Viewpoints

Opinion and analysis on managing care from experts and KOLs

A Tribute to Dr. John Sarno

Steven R. Peskin, MD, MBA, FACP

At age 89, Dr. John Sarno has retired from his clinical practice at the Howard A. Rusk Institute of Rehabilitation Medicine at New York University School of Medicine where he is a professor of rehabilitation medicine. I consider John a friend, a thought-creator in the field of mind body medicine, and someone to whom I owe a profound debt of gratitude in that my wife, Suzanne, was cured of seven years of debilitating back pain by embracing the etiology of her pain as psychologically based.

Dr. Sarno developed his theory —  Tension Myositis Syndrome — after more than a decade in practice as a physical medicine and rehabilitation physician in academic medicine. He observed patterns of behavior and personality traits that were shared by large numbers of patients with back pain and other pain syndromes.  

 Dr. Sarno’s controversial approach to back pain, other types of chronic musculoskeletal pain — neck, shoulder, infrascapular — and other pain syndromes including migraine and carpal tunnel syndrome, is a two-part lecture to educate patients on the underlying psychological causes or triggers leading to mild oxygen deprivation to certain muscle groups. His mantra is, “The pain is real, but the cause of your pain is not.”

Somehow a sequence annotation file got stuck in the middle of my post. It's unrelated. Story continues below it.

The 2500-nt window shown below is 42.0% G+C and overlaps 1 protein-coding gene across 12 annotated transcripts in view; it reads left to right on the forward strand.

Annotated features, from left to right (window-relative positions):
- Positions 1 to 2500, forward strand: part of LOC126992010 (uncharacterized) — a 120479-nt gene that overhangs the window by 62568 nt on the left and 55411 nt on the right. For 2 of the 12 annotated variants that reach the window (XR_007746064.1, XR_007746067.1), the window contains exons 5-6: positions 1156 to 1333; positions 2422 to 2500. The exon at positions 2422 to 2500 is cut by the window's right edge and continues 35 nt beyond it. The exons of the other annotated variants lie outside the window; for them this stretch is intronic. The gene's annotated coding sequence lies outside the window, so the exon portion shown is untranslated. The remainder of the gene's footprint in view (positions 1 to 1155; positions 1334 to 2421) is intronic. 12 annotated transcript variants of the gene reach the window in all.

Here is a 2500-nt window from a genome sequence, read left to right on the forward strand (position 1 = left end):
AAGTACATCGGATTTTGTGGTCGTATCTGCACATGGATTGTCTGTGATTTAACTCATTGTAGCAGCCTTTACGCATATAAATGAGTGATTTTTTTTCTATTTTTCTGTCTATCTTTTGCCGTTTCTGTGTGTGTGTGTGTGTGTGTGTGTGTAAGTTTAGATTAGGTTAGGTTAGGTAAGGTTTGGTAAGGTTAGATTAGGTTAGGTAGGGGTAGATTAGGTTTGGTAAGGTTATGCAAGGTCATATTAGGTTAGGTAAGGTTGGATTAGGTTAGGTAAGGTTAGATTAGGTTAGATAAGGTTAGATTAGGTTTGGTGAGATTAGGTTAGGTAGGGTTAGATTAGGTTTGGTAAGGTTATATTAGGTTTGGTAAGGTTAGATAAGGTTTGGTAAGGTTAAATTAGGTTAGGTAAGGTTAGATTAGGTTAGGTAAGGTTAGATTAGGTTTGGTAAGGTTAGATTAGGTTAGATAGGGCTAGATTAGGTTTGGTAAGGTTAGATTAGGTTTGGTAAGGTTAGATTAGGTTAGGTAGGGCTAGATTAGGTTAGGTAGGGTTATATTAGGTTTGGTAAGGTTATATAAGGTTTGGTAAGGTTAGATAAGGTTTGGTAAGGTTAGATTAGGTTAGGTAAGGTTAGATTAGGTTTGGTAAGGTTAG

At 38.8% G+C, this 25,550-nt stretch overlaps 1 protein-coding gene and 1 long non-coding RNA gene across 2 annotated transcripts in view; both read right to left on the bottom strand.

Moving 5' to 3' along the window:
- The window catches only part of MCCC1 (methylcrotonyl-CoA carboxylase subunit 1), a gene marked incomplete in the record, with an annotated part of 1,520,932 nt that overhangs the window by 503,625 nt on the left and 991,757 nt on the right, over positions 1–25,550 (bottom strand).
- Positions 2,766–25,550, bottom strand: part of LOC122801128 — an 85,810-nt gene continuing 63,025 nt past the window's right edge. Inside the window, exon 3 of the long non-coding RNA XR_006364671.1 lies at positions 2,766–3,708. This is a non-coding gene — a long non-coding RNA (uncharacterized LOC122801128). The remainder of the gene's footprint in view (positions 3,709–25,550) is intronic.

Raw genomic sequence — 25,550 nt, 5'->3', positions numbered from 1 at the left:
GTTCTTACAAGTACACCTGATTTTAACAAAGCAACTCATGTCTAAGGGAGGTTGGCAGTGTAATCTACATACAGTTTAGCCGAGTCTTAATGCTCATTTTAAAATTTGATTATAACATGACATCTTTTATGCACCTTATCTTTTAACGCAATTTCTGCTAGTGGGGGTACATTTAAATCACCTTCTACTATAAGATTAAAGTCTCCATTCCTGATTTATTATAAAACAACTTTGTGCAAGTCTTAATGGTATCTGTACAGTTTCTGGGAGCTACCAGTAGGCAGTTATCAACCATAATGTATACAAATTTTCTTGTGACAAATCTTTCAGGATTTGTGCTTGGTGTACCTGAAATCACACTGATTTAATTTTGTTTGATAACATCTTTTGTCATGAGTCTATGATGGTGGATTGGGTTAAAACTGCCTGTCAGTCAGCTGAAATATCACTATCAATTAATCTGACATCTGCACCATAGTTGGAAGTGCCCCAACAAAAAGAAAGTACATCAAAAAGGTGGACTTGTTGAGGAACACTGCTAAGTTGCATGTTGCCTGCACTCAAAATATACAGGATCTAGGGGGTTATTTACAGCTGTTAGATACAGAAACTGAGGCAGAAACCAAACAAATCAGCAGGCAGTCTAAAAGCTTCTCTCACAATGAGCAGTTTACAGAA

John has successfully treated over 12,000 patients and has helped countless others who have read one of his four books —"The Mind-Body Connection" — or who have been treated by a handful of Sarno disciples. A criticism of Sarno’s self-reported success rate of greater than 95% is selection bias. It is true that Dr. Sarno would not take as a patient someone who was unwilling to accept that his/her pain might be psychologically based. That said, I argue that John was ahead of his time — utilizing individualized medicine.

Thank you, John.  

Steven R. Peskin, MD, MBA, FACP, is associate clinical professor of medicine at the University of Medicine and Dentistry of New Jersey — Robert Wood Johnson Medical School.

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